Skip to main content
Select Source:

Brundage, Avery

Avery Brundage (ā´vərē brŭn´dĬj), 1887–1975, American sports executive, b. Detroit, Mich. A member of the 1912 U.S. Olympic track and field team, he became a leader of the Olympic movement and an unyielding spokesperson for amateur sports. As president of the U.S. Olympic Committee (1930–52), he defeated a proposed boycott of the 1936 Olympics in Berlin. As president of the International Olympic Committee (1952–72), he is remembered for continuing the 1972 Munich games after their interruption by the terrorist massacre of Israeli athletes.

See J. Lucas, The Games Must Go On: Avery Brundage and the Olympic Movement (1980).

Cite this article
Pick a style below, and copy the text for your bibliography.

  • MLA
  • Chicago
  • APA

"Brundage, Avery." The Columbia Encyclopedia, 6th ed.. . 14 Jul. 2018 <>.

"Brundage, Avery." The Columbia Encyclopedia, 6th ed.. . (July 14, 2018).

"Brundage, Avery." The Columbia Encyclopedia, 6th ed.. . Retrieved July 14, 2018 from

Learn more about citation styles

Citation styles gives you the ability to cite reference entries and articles according to common styles from the Modern Language Association (MLA), The Chicago Manual of Style, and the American Psychological Association (APA).

Within the “Cite this article” tool, pick a style to see how all available information looks when formatted according to that style. Then, copy and paste the text into your bibliography or works cited list.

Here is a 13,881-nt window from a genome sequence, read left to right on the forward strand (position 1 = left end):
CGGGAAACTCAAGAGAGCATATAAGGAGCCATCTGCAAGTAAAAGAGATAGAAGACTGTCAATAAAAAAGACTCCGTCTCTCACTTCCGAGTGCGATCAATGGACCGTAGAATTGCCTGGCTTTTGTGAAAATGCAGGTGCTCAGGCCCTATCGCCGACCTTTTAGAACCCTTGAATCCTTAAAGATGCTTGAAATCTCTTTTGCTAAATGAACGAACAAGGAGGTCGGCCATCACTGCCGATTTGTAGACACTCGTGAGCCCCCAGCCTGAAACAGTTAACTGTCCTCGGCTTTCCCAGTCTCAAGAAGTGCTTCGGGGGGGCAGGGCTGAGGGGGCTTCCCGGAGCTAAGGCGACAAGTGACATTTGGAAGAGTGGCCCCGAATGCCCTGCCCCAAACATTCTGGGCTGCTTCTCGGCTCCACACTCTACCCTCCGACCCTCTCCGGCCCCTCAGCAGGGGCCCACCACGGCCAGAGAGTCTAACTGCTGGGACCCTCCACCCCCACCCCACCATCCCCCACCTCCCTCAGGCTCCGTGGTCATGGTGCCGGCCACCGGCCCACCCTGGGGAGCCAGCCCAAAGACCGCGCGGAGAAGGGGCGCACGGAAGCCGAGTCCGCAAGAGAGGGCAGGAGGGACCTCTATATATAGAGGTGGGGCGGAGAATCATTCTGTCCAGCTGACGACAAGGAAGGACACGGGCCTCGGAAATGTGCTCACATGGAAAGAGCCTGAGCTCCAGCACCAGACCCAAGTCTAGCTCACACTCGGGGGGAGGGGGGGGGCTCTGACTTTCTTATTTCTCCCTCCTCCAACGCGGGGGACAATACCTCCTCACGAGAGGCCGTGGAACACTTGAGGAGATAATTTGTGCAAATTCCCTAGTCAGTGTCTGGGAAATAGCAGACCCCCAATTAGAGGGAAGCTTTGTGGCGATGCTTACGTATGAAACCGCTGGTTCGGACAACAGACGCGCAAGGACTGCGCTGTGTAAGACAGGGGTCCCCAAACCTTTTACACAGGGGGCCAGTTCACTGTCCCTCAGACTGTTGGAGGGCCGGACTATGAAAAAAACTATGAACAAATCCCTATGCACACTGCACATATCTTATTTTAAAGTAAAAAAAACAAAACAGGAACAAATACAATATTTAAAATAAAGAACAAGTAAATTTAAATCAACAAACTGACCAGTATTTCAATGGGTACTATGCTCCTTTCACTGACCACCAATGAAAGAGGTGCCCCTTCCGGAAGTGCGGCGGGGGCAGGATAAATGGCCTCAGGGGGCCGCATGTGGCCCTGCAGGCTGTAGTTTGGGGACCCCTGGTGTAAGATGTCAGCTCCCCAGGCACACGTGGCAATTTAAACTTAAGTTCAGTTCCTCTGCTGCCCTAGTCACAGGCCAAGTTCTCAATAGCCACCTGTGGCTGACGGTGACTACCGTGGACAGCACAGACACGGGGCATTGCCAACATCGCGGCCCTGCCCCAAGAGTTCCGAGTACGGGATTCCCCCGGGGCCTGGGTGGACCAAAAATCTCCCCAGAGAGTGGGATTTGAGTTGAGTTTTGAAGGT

Because each style has its own formatting nuances that evolve over time and not all information is available for every reference entry or article, cannot guarantee each citation it generates. Therefore, it’s best to use citations as a starting point before checking the style against your school or publication’s requirements and the most-recent information available at these sites:

Modern Language Association

The Chicago Manual of Style

American Psychological Association

  • Most online reference entries and articles do not have page numbers. Therefore, that information is unavailable for most content. However, the date of retrieval is often important. Refer to each style’s convention regarding the best way to format page numbers and retrieval dates.
  • In addition to the MLA, Chicago, and APA styles, your school, university, publication, or institution may have its own requirements for citations. Therefore, be sure to refer to those guidelines when editing your bibliography or works cited list.